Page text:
'A' mountain painted blue to recognize healthcare workers responding to COVID-19

The project was a collaboration between ASU and the city of Tempe

“A” mountain received a fresh coat of paint Thursday, but instead of its usual gold, the iconic landmark is now blue.

To recognize the efforts of responders to COVID-19, representatives from the ASU Alumni Association, ASU Foundation, city of Tempe and Tempe Fire Medical Rescue Department put on masks and gathered at "A" mountain to paint it blue.

Douglas Owczarczak, director of student relations at ASU Alumni Association, said he had the idea to paint the “A” a few nights before it happened and planned on starting the project the following week. 

That same day, Gov. Doug Ducey announced his “Light AZ Blue” initiative. From there, it was all hands on deck to get the necessary approvals and paint the “A” the next day.

“The support was just overwhelming,” Owczarczak said. “They immediately responded first thing in the morning saying, ‘Let's do this.’”

Painting the “A” colors other than gold and white isn’t unheard of. In the past, the “A” was occasionally painted to support charities, but the University has focused on keeping it only gold or white for the past five years or so.

With the abnormality of the color change in mind, Owczarczak wanted to be strategic about the shade of blue used.

He said he researched the most popular color for scrubs in the healthcare industry and used an app on his phone to find that color of paint.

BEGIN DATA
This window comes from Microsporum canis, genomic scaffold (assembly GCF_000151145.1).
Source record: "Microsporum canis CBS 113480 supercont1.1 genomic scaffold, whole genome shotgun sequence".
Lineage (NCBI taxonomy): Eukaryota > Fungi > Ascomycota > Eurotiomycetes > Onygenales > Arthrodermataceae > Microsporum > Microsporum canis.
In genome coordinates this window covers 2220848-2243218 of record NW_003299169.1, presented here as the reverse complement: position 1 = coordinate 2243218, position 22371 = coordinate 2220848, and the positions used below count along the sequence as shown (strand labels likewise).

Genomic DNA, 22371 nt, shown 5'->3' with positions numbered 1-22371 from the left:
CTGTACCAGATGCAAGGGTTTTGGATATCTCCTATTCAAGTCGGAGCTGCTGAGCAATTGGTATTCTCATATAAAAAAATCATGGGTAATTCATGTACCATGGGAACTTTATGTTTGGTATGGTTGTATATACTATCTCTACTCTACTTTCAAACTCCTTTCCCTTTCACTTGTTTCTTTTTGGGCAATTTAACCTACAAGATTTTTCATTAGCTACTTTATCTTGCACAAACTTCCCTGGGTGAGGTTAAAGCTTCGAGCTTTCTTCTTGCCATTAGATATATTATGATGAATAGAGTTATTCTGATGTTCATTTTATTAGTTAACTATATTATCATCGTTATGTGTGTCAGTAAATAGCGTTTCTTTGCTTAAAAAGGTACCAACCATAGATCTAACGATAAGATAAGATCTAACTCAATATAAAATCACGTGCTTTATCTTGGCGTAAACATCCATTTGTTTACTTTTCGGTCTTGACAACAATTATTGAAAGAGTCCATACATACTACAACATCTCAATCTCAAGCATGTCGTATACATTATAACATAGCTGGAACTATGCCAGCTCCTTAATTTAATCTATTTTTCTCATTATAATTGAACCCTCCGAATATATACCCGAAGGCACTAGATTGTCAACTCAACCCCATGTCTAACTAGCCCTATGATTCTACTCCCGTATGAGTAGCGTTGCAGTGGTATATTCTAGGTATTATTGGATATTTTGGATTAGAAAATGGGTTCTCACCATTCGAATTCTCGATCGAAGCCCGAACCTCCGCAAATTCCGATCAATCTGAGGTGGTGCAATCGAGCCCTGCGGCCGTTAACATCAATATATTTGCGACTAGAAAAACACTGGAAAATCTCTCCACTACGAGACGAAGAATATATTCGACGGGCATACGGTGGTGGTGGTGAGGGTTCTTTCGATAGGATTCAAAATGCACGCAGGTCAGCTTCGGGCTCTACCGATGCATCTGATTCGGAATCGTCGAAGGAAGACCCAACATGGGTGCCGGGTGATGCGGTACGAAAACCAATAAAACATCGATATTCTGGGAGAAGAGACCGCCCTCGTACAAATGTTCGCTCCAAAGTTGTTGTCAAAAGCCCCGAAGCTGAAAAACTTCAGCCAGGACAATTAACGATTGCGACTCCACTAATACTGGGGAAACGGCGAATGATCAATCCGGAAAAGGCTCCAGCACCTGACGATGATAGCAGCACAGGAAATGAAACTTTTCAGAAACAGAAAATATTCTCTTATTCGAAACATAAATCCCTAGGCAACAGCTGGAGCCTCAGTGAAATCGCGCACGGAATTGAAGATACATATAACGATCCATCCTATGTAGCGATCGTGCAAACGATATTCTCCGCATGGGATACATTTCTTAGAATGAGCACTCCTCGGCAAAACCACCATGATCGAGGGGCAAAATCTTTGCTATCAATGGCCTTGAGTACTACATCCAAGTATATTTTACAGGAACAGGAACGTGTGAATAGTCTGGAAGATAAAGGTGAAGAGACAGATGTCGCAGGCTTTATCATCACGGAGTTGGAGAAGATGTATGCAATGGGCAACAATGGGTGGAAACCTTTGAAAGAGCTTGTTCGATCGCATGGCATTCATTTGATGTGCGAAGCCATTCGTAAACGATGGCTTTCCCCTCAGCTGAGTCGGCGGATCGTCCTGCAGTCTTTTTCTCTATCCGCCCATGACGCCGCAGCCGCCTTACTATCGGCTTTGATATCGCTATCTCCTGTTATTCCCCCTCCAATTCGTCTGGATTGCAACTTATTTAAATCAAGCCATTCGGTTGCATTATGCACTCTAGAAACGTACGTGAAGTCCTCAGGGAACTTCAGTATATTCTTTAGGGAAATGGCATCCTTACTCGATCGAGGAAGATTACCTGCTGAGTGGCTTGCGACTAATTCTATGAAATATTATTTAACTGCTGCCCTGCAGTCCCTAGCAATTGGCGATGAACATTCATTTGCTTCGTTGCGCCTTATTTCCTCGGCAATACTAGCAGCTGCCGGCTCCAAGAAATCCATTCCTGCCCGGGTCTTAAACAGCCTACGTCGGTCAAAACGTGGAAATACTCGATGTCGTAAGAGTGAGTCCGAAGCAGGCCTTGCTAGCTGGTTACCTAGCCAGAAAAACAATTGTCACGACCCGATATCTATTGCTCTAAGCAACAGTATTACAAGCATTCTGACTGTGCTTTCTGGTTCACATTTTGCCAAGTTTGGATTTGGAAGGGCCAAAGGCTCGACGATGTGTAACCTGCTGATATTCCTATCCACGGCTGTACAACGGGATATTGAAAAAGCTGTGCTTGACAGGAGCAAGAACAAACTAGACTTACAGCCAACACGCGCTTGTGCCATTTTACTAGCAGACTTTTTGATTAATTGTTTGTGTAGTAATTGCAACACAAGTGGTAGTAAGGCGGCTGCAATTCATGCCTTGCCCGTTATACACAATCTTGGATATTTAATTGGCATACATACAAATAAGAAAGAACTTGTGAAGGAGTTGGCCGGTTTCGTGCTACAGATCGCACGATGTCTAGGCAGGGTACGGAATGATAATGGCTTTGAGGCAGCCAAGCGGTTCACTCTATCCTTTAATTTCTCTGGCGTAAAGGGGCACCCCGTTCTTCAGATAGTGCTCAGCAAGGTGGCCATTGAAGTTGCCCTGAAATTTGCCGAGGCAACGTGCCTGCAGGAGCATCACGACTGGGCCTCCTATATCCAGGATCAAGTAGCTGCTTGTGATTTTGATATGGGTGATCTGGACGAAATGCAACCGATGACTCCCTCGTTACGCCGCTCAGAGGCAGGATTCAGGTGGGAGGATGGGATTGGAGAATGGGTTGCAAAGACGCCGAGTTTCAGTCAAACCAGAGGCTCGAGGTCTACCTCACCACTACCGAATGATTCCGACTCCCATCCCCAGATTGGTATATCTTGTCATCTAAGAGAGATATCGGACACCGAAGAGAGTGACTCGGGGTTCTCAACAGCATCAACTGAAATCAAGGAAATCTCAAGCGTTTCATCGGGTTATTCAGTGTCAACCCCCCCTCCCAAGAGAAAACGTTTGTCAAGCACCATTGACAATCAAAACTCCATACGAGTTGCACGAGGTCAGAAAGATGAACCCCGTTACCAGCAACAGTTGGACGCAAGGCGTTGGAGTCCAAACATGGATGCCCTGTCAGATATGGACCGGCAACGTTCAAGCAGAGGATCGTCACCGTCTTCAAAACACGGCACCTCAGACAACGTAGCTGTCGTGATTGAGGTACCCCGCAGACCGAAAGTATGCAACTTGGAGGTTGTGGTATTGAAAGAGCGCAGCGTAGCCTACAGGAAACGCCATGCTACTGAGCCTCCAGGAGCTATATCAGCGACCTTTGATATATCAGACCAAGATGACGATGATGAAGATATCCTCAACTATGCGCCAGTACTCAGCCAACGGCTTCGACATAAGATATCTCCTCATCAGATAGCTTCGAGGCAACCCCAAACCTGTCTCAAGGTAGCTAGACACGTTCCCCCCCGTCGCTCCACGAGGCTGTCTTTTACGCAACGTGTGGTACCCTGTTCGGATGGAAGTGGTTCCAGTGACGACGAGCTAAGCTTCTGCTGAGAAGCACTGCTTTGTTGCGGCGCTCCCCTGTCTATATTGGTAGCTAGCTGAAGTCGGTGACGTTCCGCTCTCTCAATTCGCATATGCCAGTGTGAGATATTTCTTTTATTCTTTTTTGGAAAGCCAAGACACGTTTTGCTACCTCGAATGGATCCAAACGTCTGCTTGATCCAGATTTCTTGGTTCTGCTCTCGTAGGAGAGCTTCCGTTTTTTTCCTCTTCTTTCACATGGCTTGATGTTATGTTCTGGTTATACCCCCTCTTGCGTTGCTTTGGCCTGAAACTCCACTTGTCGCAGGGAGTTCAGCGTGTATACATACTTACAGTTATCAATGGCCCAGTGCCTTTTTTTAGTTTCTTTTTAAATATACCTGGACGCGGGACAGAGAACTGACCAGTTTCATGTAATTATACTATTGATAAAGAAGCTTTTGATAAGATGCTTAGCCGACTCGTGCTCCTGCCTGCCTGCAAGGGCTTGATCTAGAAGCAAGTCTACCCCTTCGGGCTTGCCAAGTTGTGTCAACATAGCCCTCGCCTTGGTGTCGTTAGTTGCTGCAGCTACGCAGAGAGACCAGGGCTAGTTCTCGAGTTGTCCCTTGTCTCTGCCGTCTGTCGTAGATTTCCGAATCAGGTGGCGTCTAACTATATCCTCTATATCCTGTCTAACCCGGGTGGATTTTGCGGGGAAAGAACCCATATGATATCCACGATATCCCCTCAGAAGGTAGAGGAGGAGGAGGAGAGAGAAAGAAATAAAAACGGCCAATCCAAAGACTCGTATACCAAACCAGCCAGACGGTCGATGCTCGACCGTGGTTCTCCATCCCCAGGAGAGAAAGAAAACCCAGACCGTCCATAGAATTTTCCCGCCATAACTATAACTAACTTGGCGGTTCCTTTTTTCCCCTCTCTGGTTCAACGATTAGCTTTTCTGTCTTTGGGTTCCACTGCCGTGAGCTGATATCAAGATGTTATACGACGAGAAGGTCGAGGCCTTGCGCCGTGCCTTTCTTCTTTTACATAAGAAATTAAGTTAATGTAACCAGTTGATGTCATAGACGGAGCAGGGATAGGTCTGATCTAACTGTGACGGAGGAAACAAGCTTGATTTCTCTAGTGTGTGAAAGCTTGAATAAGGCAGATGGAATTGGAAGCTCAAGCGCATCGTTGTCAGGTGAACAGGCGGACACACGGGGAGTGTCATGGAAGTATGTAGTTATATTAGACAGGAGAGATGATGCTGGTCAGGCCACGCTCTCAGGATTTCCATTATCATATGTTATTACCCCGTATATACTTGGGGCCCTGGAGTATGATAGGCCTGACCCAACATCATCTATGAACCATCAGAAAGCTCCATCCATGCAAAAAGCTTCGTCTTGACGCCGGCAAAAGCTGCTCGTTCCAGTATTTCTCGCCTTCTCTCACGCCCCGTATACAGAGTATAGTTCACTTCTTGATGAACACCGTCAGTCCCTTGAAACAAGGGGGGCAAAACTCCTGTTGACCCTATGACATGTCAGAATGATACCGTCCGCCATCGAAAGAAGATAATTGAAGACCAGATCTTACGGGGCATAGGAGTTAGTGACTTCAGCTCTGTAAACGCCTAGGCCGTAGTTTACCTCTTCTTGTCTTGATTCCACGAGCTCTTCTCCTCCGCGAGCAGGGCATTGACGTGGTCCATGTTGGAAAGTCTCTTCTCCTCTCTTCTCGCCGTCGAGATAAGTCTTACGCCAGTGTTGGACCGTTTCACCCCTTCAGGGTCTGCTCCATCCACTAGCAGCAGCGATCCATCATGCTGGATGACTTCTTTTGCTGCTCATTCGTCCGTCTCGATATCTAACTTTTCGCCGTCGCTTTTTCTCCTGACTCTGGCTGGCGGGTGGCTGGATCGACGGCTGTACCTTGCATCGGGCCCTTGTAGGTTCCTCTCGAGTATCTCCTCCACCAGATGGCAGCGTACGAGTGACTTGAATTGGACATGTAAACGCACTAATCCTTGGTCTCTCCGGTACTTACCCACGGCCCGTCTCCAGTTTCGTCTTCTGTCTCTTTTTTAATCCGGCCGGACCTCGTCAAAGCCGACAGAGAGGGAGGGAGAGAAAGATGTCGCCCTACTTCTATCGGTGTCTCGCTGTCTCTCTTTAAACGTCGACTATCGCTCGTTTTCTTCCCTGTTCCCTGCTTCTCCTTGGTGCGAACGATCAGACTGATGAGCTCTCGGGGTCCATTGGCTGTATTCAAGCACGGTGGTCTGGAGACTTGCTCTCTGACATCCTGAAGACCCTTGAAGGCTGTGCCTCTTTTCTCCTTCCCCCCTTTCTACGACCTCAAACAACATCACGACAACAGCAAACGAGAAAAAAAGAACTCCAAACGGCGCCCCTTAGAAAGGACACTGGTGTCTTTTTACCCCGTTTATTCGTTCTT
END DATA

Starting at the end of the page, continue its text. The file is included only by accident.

“The COVID-19 epidemic has been something that has impacted every single person in the ASU community, every person in Tempe, Arizona and globally,” Owczarczak said. 

“We thought that this would be the perfect gesture to show our support and really unite a community around this.”

Tempe Fire Medical Rescue Chief Greg Ruiz was one of the people involved in painting the “A” blue. He said he volunteered to participate because of who it was honoring and what it meant to him.

“I thought it was a great way for not only the department to collaborate with ASU, but it was a great way for me to say thank you to the men and women who are protecting and serving in so many different capacities,” Ruiz said. 

Owczarczak said it is unclear for now when the “A” will go back to its traditional gold hue, but once life starts moving back to normal, ASU and the city of Tempe will reassess the color and decide when to paint it gold again.

“We want to keep that gesture and make sure that folks understand that ASU and the city of Tempe are here for them, and we're uniting for them, and we appreciate everything that they do,” Owczarczak said.

William Simmons is a sophomore studying marketing and works for the Alumni Association as a programs assistant. He said the "A" is a "symbol of Sun Devil pride.

"While these first responders are taking care of us, really the least we can do is honor them," Simmons said. "That's the message we want to send and hope that it's bringing some smiles to some people in Tempe and Arizona at large."

To Brooke LaVelle, an ASU alumna currently working as a nurse, the “A”'s new hue is a supportive gesture in a time of isolation and change.

Because they work in a healthcare facility, LaVelle and her colleagues must take extra precautions against contracting and spreading COVID-19. For some of her coworkers, this means self-isolating from their partners and children.

“I think just having those reminders on our commute to work or commute home from work if we see the “A” blue or see the State Farm buildings blue or see the horse at Westworld blue (is) just kind of another reminder that there is someone out there thinking about us and that we're not alone in this," LaVelle said. 

"We're all as a community, as a state, as a country, as the world, in this together.”


Reach the reporter at gforslun@asu.edu and on Twitter @GretaForslund.

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